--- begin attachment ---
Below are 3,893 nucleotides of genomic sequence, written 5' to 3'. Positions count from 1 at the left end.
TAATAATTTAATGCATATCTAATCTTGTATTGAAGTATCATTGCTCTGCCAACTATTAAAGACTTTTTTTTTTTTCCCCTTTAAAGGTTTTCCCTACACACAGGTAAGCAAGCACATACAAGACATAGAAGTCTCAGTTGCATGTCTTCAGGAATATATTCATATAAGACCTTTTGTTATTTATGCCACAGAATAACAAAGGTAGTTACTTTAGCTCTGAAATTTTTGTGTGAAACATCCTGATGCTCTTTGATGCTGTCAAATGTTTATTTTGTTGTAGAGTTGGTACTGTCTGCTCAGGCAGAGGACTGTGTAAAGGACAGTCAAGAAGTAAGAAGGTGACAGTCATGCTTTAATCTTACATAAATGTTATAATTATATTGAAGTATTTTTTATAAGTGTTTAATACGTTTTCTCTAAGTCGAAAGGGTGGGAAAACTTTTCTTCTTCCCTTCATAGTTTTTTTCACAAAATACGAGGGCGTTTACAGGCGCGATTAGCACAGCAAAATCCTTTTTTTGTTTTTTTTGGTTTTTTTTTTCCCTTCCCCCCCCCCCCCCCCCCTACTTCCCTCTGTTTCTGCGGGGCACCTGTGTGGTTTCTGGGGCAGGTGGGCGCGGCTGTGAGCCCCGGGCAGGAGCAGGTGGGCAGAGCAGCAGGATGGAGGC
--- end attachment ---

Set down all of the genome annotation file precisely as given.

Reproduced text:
Below are 3,893 nucleotides of genomic sequence, written 5' to 3'. Positions count from 1 at the left end.
TAATAATTTAATGCATATCTAATCTTGTATTGAAGTATCATTGCTCTGCCAACTATTAAAGACTTTTTTTTTTTTCCCCTTTAAAGGTTTTCCCTACACACAGGTAAGCAAGCACATACAAGACATAGAAGTCTCAGTTGCATGTCTTCAGGAATATATTCATATAAGACCTTTTGTTATTTATGCCACAGAATAACAAAGGTAGTTACTTTAGCTCTGAAATTTTTGTGTGAAACATCCTGATGCTCTTTGATGCTGTCAAATGTTTATTTTGTTGTAGAGTTGGTACTGTCTGCTCAGGCAGAGGACTGTGTAAAGGACAGTCAAGAAGTAAGAAGGTGACAGTCATGCTTTAATCTTACATAAATGTTATAATTATATTGAAGTATTTTTTATAAGTGTTTAATACGTTTTCTCTAAGTCGAAAGGGTGGGAAAACTTTTCTTCTTCCCTTCATAGTTTTTTTCACAAAATACGAGGGCGTTTACAGGCGCGATTAGCACAGCAAAATCCTTTTTTTGTTTTTTTTGGTTTTTTTTTTCCCTTCCCCCCCCCCCCCCCCCCTACTTCCCTCTGTTTCTGCGGGGCACCTGTGTGGTTTCTGGGGCAGGTGGGCGCGGCTGTGAGCCCCGGGCAGGAGCAGGTGGGCAGAGCAGCAGGATGGAGGC